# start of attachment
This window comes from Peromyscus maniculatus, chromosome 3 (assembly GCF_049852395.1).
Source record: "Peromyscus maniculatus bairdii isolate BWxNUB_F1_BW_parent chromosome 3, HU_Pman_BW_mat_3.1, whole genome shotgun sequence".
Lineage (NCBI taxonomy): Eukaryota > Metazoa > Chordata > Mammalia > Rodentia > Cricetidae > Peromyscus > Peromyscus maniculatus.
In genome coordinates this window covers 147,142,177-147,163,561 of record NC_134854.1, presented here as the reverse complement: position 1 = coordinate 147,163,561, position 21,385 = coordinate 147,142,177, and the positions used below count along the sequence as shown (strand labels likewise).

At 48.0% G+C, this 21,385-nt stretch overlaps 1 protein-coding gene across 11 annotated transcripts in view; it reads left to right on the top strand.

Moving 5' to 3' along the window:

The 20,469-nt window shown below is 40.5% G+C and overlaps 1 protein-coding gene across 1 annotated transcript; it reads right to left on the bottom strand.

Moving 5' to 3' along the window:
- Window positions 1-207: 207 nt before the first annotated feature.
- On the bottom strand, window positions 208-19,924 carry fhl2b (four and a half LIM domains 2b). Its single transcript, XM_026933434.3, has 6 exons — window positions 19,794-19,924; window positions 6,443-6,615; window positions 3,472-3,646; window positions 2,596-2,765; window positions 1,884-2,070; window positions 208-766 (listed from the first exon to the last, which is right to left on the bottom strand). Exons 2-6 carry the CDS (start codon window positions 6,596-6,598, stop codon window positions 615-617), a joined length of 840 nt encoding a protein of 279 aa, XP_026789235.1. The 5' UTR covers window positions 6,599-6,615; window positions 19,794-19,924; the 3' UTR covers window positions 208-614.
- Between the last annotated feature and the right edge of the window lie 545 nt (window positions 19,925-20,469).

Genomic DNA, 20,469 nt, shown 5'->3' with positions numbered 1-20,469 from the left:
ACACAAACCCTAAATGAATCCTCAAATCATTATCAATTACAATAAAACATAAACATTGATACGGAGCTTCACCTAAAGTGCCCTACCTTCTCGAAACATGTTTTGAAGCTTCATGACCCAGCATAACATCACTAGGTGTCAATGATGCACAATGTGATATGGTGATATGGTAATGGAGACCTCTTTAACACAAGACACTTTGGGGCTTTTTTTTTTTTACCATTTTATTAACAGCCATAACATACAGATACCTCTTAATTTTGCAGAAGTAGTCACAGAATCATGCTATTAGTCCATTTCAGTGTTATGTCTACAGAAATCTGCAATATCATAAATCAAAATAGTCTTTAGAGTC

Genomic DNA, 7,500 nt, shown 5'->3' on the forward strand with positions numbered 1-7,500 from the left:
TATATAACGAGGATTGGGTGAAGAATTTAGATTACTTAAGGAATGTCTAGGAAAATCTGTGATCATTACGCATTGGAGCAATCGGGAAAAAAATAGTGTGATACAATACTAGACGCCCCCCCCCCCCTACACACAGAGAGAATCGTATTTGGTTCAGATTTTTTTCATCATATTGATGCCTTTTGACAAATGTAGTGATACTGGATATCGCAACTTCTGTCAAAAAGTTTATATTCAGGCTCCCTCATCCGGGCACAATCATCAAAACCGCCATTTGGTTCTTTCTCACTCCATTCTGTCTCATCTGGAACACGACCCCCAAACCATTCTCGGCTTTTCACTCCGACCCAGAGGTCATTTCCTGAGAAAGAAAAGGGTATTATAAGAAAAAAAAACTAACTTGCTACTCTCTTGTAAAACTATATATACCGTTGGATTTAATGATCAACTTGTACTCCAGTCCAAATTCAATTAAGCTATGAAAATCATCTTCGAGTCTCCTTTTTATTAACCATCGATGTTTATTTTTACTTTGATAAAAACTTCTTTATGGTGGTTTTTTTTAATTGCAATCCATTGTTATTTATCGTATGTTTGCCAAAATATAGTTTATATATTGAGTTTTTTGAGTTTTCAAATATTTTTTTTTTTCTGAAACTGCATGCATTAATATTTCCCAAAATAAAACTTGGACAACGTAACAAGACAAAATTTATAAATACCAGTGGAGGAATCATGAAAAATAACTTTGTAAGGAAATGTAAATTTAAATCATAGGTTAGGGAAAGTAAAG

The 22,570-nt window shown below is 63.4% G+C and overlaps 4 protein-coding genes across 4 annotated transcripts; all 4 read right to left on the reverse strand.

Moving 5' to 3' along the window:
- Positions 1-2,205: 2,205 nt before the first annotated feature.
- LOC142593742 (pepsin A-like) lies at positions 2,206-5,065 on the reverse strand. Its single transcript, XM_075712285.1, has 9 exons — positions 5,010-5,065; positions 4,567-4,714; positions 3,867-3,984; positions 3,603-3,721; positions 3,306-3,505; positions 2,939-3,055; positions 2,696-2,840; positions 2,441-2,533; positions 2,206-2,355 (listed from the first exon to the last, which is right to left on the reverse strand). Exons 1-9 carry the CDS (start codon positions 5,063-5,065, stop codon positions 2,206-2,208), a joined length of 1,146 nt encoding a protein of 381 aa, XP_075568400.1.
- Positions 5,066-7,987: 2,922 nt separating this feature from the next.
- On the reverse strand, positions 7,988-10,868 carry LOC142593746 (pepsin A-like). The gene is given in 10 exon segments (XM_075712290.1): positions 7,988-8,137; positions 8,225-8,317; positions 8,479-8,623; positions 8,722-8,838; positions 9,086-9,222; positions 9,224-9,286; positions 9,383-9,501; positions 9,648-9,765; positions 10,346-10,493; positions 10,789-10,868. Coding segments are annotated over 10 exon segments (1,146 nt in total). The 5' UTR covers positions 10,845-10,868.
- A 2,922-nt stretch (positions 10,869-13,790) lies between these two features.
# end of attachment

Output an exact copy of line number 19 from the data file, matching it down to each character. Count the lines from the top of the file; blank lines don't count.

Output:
- LOC142593742 (pepsin A-like) lies at positions 2,206-5,065 on the reverse strand. Its single transcript, XM_075712285.1, has 9 exons — positions 5,010-5,065; positions 4,567-4,714; positions 3,867-3,984; positions 3,603-3,721; positions 3,306-3,505; positions 2,939-3,055; positions 2,696-2,840; positions 2,441-2,533; positions 2,206-2,355 (listed from the first exon to the last, which is right to left on the reverse strand). Exons 1-9 carry the CDS (start codon positions 5,063-5,065, stop codon positions 2,206-2,208), a joined length of 1,146 nt encoding a protein of 381 aa, XP_075568400.1.